BRASILIA, Oct 16 (Reuters) - Brazil’s militant landless peasants invaded tree plantations of Votorantim and Stora Enso paper companies on Tuesday, destroying saplings as part of a protest against multinational agricultural firms.
About 100 protesters belonging to the Landless Rural Workers Movement, or MST, raided a plantation belonging to the paper and cellulose division of Votorantim VCP.NVCPA4.SA in Brazil’s southernmost state of Rio Grande do Sul, the movement said in a statement.
A spokeswoman for Votorantim said the protesters destroyed approximately 20 hectares of 1-year-old eucalyptus tree saplings and then left the property.
The MST also invaded a property of Scandinavian paper company Stora Enso (STERV.HE) in the same state. A company spokesman said they cut down only 40 trees and then abandoned the plantation.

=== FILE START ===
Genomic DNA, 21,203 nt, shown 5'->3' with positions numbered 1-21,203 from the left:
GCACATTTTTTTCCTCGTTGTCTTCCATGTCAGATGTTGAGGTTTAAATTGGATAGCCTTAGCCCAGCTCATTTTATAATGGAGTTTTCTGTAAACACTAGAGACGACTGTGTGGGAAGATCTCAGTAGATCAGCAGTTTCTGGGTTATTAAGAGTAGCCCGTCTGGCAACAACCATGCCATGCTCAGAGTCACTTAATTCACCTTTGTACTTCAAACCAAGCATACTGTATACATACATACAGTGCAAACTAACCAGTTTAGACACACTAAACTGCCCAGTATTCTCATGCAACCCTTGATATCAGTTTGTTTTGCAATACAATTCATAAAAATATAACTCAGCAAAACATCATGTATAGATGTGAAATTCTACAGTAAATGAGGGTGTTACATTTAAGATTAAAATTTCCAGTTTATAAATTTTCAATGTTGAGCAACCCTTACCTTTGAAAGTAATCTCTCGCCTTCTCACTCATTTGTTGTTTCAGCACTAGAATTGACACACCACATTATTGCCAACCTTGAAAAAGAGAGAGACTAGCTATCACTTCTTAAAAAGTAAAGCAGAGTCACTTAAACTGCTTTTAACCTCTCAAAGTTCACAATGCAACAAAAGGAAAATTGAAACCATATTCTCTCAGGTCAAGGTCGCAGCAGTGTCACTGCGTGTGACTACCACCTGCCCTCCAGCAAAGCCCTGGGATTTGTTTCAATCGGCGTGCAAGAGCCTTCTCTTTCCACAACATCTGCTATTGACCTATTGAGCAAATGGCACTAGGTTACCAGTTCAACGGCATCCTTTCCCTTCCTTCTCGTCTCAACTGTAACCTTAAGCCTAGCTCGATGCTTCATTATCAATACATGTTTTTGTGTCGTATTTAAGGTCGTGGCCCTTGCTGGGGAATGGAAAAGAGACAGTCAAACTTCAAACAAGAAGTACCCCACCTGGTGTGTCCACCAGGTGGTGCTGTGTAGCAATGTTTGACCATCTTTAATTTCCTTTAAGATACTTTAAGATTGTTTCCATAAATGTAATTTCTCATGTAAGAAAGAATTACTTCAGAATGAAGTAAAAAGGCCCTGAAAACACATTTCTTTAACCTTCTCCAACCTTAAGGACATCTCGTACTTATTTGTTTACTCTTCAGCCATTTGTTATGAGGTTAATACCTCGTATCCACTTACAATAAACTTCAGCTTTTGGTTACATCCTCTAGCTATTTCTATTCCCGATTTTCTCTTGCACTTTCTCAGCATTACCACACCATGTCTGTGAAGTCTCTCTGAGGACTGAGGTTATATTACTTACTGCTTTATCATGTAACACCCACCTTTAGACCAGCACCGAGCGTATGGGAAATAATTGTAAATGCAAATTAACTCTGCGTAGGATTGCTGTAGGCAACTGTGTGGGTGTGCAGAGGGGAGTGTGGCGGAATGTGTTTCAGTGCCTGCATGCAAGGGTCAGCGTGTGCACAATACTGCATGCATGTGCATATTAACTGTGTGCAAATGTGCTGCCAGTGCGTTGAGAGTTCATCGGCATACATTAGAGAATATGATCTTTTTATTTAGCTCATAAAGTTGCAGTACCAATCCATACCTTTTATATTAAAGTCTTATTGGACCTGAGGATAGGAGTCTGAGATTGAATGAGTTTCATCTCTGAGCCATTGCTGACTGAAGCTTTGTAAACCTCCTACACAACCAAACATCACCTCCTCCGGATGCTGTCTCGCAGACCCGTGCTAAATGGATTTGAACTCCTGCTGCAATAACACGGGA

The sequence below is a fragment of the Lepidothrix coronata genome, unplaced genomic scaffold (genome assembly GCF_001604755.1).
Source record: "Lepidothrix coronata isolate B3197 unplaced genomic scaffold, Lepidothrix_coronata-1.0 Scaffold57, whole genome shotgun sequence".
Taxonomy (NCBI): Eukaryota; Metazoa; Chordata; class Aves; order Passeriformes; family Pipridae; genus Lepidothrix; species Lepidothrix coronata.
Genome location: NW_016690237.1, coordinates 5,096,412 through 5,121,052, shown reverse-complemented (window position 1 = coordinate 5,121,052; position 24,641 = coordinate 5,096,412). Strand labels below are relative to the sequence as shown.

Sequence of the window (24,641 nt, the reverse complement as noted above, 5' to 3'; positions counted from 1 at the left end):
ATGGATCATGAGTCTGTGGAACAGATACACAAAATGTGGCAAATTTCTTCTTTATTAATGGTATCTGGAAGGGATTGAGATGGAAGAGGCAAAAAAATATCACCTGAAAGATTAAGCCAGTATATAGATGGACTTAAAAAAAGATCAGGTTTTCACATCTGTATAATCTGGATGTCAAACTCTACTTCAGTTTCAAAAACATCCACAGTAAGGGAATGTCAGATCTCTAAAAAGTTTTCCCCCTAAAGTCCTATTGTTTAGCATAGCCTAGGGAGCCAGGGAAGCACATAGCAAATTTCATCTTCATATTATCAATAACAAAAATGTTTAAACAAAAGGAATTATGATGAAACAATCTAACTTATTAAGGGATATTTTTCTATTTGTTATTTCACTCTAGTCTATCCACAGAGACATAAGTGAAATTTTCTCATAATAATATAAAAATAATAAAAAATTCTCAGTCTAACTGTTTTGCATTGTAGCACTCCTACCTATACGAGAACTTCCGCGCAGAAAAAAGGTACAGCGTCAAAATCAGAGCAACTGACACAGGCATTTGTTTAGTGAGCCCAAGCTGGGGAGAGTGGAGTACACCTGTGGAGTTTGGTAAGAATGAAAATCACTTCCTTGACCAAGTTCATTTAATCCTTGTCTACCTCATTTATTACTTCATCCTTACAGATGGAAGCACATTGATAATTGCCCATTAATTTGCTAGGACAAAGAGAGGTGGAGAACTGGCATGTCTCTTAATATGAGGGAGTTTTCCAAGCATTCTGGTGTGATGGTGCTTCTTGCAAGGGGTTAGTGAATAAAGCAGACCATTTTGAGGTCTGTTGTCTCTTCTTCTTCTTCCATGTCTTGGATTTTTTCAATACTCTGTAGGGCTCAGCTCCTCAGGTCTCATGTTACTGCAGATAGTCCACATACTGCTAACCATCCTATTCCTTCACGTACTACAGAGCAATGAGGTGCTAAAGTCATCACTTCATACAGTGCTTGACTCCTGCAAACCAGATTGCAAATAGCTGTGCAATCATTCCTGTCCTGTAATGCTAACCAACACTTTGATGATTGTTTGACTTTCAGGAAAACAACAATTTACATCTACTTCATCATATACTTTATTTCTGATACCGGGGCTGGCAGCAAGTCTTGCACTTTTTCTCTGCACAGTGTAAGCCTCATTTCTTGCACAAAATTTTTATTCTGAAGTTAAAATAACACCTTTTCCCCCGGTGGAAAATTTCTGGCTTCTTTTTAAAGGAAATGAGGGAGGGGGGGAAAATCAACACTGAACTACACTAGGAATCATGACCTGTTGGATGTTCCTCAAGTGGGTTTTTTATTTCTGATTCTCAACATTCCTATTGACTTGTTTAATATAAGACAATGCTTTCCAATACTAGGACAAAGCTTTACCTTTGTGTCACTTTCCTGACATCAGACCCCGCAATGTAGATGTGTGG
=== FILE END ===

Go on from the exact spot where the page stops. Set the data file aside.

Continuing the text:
“Families are protesting against the multinationals producing food and cellulose, which harm family farming and land reform,” the MST said.
The MST and more than a dozen other similar groups frequently occupy farms, block highways, torch crops, and stage rallies to pressure the government to redistribute more land to the poor.
The MST, probably the world’s largest land reform group, says it has settled more than 350,000 families during its 23-year existence. Now, some 150,000 families occupy land they want the government to expropriate and redistribute.
Brazil’s powerful farm lobby says the MST scares off investments by challenging the right to private property. (Reporting by Raymond Colitt)